Having opened initially as a private members only dining venue in 1999, it didn’t take long before Club Jin Mao had to open their doors to the public as their fame grew. The restaurant is located on the 86th floor of the 8th tallest building in the world (though I’m sure the Emirates and Chinese may have built taller ones by now), under the umbrella of Grand Hyatt Shanghai. With only 6 private dining rooms that cater up to 40 people, I felt quite priviledged to have scored a table here.
After switching lifts a couple of times we finally arrived at the reception. I did not quite expect such a grand art deco design for a hotel restaurant but it was very impressive. It was certainly far more tasteful than many of the establishments we had visited during the ten days we were in China.
We were promptly escorted to our private dining room which had a superb view over the city. We also had the priviledge, on this occasion, to dine with one of our culinary contacts from our trip, Peter Zhou. Peter has an amazing dining history, doing everything from hosting Gary Rhodes during his trip across China, to refining the famous Drunken Chicken at 28 Hubin Road and even cooking with Shannon Bennett.
Every single chef in this restaurant had been handpicked by Peter in his role as the Food and Beverage Director of Grand Hyatt Shanghai. He explained that he had spent months travelling around the region to scout for young talented chefs wanting to make a name for themselves.
Our lunch commenced with an assortment of Chinese bite size morsels starting with a fragrant Drunken Chicken marinated in shaoxing wine, Crispy fried prawns, cubes of Sweet and Sour fish, a couple of soft and juicy Spare ribs on the bone, a highly delectable Venison terrine and a stack of Celery sticks with pine nuts. Not a bad start at all.
Similar to our experience at 28 Hubin Road, the food arrived at a slow and steady pace which made the experience much more enjoyable. Our first warm course of the meal was a Mixed Fish Maw Soup which was very light and well balanced in seasoning.
These were the best Fried prawns from the trip. They were infused with the highly sought after Dragon Well Tea from Hangzhou. Each prawn was cooked to perfection with perfect bite and juiciness. Shame I had to share this plate with four others…Given we had arrived in the midst of the Hairy Crab from Yangcheng lake season, we were fortunate enough to try a few dishes incorporating them. I personally liked the delicate texture and balance of flavour in the Tofu with Crab Roe although some of my companions found the flavour was overly diluted.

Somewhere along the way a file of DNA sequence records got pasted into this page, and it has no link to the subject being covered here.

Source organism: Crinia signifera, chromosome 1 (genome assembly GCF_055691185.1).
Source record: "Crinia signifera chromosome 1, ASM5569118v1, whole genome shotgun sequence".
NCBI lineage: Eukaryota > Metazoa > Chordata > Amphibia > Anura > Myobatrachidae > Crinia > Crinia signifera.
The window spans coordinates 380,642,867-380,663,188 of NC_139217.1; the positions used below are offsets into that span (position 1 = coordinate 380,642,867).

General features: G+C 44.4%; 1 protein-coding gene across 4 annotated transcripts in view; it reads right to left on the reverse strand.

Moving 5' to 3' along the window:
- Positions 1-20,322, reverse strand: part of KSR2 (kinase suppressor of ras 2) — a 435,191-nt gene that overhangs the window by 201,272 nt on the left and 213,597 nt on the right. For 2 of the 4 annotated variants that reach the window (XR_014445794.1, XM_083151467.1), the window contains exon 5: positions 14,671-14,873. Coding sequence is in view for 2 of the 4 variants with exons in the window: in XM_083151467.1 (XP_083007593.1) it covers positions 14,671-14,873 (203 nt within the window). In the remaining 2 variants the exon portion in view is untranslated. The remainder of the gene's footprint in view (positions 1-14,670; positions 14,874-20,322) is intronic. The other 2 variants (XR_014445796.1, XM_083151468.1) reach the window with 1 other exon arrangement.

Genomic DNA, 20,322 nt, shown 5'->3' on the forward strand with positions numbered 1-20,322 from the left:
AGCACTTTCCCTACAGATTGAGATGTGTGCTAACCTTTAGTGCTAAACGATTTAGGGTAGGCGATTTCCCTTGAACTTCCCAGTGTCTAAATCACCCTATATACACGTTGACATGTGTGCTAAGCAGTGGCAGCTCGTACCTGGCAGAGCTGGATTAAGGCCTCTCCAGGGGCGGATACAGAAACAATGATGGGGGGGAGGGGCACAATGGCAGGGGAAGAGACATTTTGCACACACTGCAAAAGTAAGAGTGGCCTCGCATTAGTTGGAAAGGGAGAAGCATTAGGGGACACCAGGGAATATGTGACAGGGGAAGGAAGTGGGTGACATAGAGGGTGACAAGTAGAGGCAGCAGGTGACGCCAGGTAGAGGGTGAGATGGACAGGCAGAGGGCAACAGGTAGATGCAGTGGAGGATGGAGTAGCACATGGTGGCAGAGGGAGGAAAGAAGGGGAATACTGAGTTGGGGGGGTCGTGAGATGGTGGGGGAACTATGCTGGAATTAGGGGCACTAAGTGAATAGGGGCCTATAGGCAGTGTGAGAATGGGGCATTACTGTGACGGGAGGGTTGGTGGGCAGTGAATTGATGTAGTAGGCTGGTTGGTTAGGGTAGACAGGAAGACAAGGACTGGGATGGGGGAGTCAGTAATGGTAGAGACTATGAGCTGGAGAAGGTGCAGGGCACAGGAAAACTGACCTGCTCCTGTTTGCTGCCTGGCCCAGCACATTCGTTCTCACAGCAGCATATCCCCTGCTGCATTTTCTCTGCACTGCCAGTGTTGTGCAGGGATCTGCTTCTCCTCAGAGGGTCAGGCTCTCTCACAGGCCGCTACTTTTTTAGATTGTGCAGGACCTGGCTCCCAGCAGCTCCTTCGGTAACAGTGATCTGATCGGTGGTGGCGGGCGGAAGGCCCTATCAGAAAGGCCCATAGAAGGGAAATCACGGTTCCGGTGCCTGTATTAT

Next was the Deep fried fresh water fish which had an amazingly crispy texture down to the bone! Unlike some of the other deep fried fish I had tried on that trip, this was not too oily and quite pleasant. With an addition bonus that it wasn’t done with a sweet and sour sauce for a change!
As we had not had any greens by this point, some Bok choy and sea root vegetable was thrown in. The sea root vegetable, which to this date still remains a mystery to me, had a rather bizarre texture not too dissimilar to rhubarb and parsnip.
Given the pricetag that comes with an entire Hairy (Mitten) crab, this was our one occasion we allowed ourselves to indulge in, and boy was it worth it! Each of these crustacean comes with its own certification tag given they can fetch up to $150 a piece (and trust me when I say they are not that big). As we had arrived on the 10th month of the lunar calendar when these crab are at their best, we could not resist ordering a piece each.
As with any warm crab we had to first eat the legs before they cooled down to fully appreciate the delicate flabour. Of course the core of this female crab was also divine, with a yolk like gooey centre formed by the roe. The intensity of the roe flavour was divine and perfectly complemented the regular crab meat. It’s funny to see how a specie of crab considered to be a pest in the Western world is so highly sought after here.
We had ordered some additional Xialongbao (Shanghainese dumplings) in case we were still hungry. The soup inside this dumpling was one of the best I’ve ever had, and what’s more the meat inside also contained more crab meat and roe. Heaven.
We finished our meal with a plate of Fresh fruits served over a bowl of dry ice emitting a dense fog. The fruits were surprisingly very sweet but I could not hide my disappointment that we were not being served a Chinese dessert. Given the calibre of cooking overall I expected something far more spectacular to finish but dessert was something that seemed to elude most, although not all, Chinese restaurants.
Club Jin Mao was without a shadow of a doubt one of the best fine dining establishment we came across in Shanghai. There were certainly moments of brilliance similar to 28 Hubin Road and the hairy crab season certainly enhanced the experience. It did come at a significant cost of course, albeit, in my opinion, being worth every single yuan. The cooking here was as authentic as Shanghainese food comes and who could complain with a stunning view? I certainly didn’t and would definitely recommend it if you were prepared to pay a bit for the experience. It’s definitely worth it.